McClain's Death: Jacob Sullum writes about the "cascade of ultimately fatal mistakes" leading to Elijah McClain's death. A key point: Police "forcibly interrupted" McClain's walk "for no good reason" and forced "McClain onto the grassy area" "without any legal justification."

Union Laws: Matt Bloom: "A Starbucks store in Superior may have to rehire and provide back pay to a shift supervisor who allegedly lost her job last year over her union support. An administrative judge with the National Labor Relations Board—the country's top labor agency—found the company fired Len Harris in Nov. 2022 due to 'anti-union considerations.'" I don't know why the shop fired the person. Maybe it was just because she was disruptive. Regardless, unless they agree to contractual terms to the contrary, businesses have a right to fire employees for whatever behavioral reason they wish. (I'm talking about the legal rights they properly have, not necessarily the rights that government actually recognizes.) And customers have a right to take into account a business's stance toward unionization when deciding where to spend their money. Government's proper role is to prevent the use of force and thereby to protect freedom of association (which entails freedom of dissociation).

The Problem Is the Criminals: Dillon Thomas: "A Northern Colorado man says he feels fortunate to be alive after being shot in the neck and head, but says he feels the Weld County judicial system is failing to protect him from the suspect. The alleged shooter was released on bond after being charged with attempted murder and was released on bond again just two months later when he was allegedly found to be in possession of a gun again." Shelly Bradbury: "Officials in Aurora launched a new violence reduction program this fall that aims to decrease shootings by focusing attention on the tiny slice of the city’s residents who are the most involved in gun violence: gang members." What a concept!

State Enforcement of Federal Law: George Brauchler explains that, after supporting a "bill [that] gutted the felony charge of possession of weapon by a previous offender," Jared Polis and Phil Weiser then supported "a plan to spend over $600,000 of taxpayer monies to fund state prosecutors to help the feds prosecute federal gun laws" like the possession laws that Colorado used to have. We can talk about what penalties are appropriate for felons caught possessing guns. Using state prosecutors to prosecute federal laws is a grotesque perversion of federalism.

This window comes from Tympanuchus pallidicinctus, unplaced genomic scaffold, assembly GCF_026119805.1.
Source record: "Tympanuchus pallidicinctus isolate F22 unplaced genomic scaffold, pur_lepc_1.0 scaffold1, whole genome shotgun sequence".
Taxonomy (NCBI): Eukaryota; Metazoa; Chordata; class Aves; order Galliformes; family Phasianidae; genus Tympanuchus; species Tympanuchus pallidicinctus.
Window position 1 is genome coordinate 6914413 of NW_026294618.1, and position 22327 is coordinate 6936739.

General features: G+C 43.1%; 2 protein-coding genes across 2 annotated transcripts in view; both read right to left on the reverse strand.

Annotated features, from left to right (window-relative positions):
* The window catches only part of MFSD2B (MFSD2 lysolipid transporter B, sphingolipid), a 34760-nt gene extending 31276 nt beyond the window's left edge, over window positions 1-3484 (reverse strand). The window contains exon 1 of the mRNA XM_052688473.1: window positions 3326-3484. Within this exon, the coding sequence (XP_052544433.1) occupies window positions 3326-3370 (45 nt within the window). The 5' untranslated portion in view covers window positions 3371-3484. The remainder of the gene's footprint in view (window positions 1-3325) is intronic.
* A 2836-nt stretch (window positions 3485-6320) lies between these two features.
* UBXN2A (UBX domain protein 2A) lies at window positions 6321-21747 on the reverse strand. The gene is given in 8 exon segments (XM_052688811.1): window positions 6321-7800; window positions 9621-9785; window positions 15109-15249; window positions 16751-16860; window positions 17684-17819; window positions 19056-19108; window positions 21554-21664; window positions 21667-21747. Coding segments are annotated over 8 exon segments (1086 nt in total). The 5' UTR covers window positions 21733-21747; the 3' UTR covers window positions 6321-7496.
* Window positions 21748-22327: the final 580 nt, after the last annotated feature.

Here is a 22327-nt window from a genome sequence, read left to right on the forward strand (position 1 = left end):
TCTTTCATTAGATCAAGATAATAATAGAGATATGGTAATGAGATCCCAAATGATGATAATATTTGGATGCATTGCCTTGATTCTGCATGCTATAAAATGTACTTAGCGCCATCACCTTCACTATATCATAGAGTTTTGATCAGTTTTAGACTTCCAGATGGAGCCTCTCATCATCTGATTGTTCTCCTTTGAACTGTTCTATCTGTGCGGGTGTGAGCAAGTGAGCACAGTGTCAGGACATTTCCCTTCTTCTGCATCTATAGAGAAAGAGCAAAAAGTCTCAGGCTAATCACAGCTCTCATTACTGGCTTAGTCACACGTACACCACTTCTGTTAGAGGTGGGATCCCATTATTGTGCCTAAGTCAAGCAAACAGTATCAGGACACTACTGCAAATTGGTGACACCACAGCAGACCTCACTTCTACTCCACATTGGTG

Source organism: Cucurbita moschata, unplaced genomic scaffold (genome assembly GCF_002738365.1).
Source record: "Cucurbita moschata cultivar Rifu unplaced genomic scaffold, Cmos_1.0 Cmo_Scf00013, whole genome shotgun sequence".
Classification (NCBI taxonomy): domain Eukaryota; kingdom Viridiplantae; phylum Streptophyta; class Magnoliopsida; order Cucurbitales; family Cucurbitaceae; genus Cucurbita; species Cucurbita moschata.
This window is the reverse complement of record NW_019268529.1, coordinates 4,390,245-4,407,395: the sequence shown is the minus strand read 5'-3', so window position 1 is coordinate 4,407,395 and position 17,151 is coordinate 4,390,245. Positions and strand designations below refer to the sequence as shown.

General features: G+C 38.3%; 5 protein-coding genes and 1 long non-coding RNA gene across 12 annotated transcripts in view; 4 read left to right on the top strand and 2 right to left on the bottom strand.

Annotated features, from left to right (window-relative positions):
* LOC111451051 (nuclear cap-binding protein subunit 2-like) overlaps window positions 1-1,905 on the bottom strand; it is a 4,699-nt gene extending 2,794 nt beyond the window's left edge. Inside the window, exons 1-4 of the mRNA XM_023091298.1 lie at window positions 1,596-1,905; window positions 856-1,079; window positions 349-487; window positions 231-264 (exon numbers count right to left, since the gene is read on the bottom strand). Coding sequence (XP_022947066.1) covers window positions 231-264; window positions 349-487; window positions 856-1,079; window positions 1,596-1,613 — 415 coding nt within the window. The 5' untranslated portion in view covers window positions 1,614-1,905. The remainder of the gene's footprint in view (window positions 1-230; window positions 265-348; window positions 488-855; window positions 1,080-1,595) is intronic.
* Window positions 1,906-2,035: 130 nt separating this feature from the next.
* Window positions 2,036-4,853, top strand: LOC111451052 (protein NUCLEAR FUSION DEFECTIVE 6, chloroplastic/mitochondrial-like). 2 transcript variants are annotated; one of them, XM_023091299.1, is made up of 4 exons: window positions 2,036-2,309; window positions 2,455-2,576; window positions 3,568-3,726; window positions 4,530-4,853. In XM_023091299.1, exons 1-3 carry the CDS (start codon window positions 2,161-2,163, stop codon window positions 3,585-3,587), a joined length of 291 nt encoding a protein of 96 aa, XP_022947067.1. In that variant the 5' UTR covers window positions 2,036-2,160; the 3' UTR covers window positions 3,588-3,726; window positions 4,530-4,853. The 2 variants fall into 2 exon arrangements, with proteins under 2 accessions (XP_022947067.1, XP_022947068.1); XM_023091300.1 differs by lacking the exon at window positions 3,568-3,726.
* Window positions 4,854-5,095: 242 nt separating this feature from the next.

Epps Tossed from Judiciary: Jesse Paul and Sandra Fish: House Speaker Julie McCluskie removed Elisabeth Epps (among others) from the Judiciary Committee, citing "how Epps interrupted the chamber's proceedings on the final day of the special session on property tax and other financial relief as she called for a ceasefire in the Israel-Hamas war." "Democratic Reps. Leslie Herod, Javier Mabrey and Judy Amabile were appointed." Herod is an obvious choice, having worked on important police reforms. Mabrey is a lawyer but, like Epps, aligned with the "democratic socialists." The Colorado Sun reports that the committee may try (again) to pass a so-called "assault" gun ban. If they try, that will be a huge political fight. If the legislature passes such a bill, Polis likely will veto it. If he signs it, the courts almost certainly will throw it out.

Boulder Emergency Program: Nicole Dorfman: Boulder's "Community Assistance Response and Engagement, was presented as another method to respond to non-emergency 911 calls. . . . The CARE team consists of a behavioral health clinician and a paramedic, and includes intensive case management."

Open Government: Jeffrey Roberts advocates a variety of changes. Example: "Require recording of public meetings." Makes sense in the Twenty First Century.

Migrants: Meagan Bean and Penelope Velasco: "Speeding up work authorizations for Venezuelan migrants in Colorado, U.S. would improve health and ease homeless crisis."

Grocery Merger: Although Cory Gardner hardly offers a full-throated defense of free markets in his recent article, at least he questions the Attorney General's priorities in going after the proposed Kroger–Albertsons merger.